Beliefs about the Eucharist vary greatly among Christians. Some churches, most notably the Roman Catholic Church and, with less specificity, the Eastern Orthodox churches, believe that upon blessing the bread and wine in the ritual of the Eucharist, these food items literally become the body and blood of Jesus or embody his presence in a special way. Other denominations interpret the rite symbolically, believing that eating the bread and drinking the wine memorialize the sacrificial action of Christ. In either case, sharing the bread and wine is held to remember Christ's first coming, anticipate his second coming, and create a unity, or communion, of believers.
The frequency of the Eucharistic observance varies a great deal as well. The liturgical churches include the Lord's Supper in all of their weekly services and on holy days throughout the year. Some liturgical churches share the Lord's Supper daily, with the exception of Holy Saturday, the day just before Easter Sunday, when Jesus lay dead in the tomb. Non-liturgical churches prefer to highlight preaching and Bible study at their Sunday services, and usually share the Lord's Supper monthly. Most churches use bread or small wafers; many use wine, but some share grape juice or water in its place.
In addition to these two widely practiced and sacred sacraments, some consider a handful of other rituals sacramental as well. In some churches, believers receive a "strengthening" blessing called confirmation at some time following their baptism. The sacrament of reconciliation, or confession, takes place when a repentant person confesses his or her sins in the presence of a priest, and is absolved. All denominations ordain vocational or professional ministers, and for some, ordination is a sacrament. Marriage is not only a civil contract but a sacrament, performed by the marrying couple before God, while the minister and congregation act as witnesses.
In the Roman Catholic tradition, a Christian who is close to death may receive the anointing of the sick, or extreme unction, from a priest who prays with the sick person while anointing them with oil. This sacrament is both an absolution of sin and a preparation for departure from this life, giving the sick person a sense of peace and confidence in God's mercy and salvation.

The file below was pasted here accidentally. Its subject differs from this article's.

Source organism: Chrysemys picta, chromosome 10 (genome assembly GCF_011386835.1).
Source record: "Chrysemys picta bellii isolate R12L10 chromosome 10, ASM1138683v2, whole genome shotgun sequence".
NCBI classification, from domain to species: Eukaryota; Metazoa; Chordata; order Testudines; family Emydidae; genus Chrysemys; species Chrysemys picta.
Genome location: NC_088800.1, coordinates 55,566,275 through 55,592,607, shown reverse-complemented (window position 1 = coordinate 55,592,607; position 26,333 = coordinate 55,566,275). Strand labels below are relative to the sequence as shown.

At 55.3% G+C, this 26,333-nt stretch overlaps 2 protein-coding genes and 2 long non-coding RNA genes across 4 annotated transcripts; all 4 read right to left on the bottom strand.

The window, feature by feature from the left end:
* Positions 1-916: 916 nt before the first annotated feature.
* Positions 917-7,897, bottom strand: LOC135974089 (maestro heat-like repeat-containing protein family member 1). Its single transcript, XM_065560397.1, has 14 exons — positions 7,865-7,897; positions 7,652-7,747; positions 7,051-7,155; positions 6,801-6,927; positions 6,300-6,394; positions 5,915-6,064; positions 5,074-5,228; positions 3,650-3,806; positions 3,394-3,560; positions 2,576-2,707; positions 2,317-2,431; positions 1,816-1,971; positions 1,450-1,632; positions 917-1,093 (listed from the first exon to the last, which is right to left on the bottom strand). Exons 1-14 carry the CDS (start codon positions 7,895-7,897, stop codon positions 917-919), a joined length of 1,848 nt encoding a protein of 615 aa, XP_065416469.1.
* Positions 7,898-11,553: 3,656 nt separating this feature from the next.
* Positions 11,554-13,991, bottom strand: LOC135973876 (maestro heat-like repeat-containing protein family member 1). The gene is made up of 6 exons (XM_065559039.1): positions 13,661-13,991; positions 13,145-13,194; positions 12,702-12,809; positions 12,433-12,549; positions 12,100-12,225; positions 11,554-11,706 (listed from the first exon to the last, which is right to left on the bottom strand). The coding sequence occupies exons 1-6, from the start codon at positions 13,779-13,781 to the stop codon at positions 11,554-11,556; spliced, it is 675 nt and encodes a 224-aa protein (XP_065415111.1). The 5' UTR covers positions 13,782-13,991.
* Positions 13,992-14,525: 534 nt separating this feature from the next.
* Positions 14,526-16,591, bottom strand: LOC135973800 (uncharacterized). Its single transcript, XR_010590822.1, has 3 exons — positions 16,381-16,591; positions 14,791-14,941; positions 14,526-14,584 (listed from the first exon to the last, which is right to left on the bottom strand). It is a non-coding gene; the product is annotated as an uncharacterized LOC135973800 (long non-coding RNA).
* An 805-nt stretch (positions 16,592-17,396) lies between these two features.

In the Christian view, death is a passage to the eternal life promised by Christ. The funeral rite combines the sorrow of loss with the joy and confidence Christians feel in the promise of the resurrection. At the funeral, Christians recall the brevity of life and the destiny of the soul, renewing their hope in the promise of resurrection and eternal life. While burial was the convention among Christians for many centuries, modern Christians may choose cremation as an alternative. Remembrance rituals include lighting a candle or saying prayers for the departed soul. Unlike some religions, Christians have no prescribed period of mourning for the dead.
The sacraments of the Christian churches are believed to be the visible or physical instruments of the delivery of God's grace, which is divine favor and divine love. Whether a tradition believes in many sacraments, or only a few, the goal of connecting the individual or community with God's grace is central to Christian worship and practice.
1. What is baptism? How did it originate?
2. What is the Eucharist? Why is there conflict about what happens within the blessed bread and wine?
3. Why is confirmation seen as a sacrament? Marriage?
4. Is death treated with a structured ritual? Explain.